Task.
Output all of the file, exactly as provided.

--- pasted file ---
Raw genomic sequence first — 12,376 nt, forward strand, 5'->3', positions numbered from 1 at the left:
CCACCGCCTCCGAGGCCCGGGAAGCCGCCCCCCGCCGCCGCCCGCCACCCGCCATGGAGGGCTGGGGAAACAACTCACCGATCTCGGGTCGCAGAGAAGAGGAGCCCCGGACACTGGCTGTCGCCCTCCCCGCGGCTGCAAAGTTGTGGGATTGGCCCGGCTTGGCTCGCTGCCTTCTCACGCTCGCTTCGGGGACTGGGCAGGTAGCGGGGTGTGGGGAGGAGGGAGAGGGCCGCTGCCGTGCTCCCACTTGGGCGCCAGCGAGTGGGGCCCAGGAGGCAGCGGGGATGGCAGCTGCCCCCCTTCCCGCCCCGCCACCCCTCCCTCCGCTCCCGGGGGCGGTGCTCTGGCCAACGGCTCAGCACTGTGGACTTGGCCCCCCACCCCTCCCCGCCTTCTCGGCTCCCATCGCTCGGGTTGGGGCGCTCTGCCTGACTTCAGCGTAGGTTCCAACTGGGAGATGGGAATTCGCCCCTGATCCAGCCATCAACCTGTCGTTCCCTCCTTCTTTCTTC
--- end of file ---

Raw genomic sequence first — 12,376 nt, forward strand, 5'->3', positions numbered from 1 at the left:
CCACCGCCTCCGAGGCCCGGGAAGCCGCCCCCCGCCGCCGCCCGCCACCCGCCATGGAGGGCTGGGGAAACAACTCACCGATCTCGGGTCGCAGAGAAGAGGAGCCCCGGACACTGGCTGTCGCCCTCCCCGCGGCTGCAAAGTTGTGGGATTGGCCCGGCTTGGCTCGCTGCCTTCTCACGCTCGCTTCGGGGACTGGGCAGGTAGCGGGGTGTGGGGAGGAGGGAGAGGGCCGCTGCCGTGCTCCCACTTGGGCGCCAGCGAGTGGGGCCCAGGAGGCAGCGGGGATGGCAGCTGCCCCCCTTCCCGCCCCGCCACCCCTCCCTCCGCTCCCGGGGGCGGTGCTCTGGCCAACGGCTCAGCACTGTGGACTTGGCCCCCCACCCCTCCCCGCCTTCTCGGCTCCCATCGCTCGGGTTGGGGCGCTCTGCCTGACTTCAGCGTAGGTTCCAACTGGGAGATGGGAATTCGCCCCTGATCCAGCCATCAACCTGTCGTTCCCTCCTTCTTTCTTC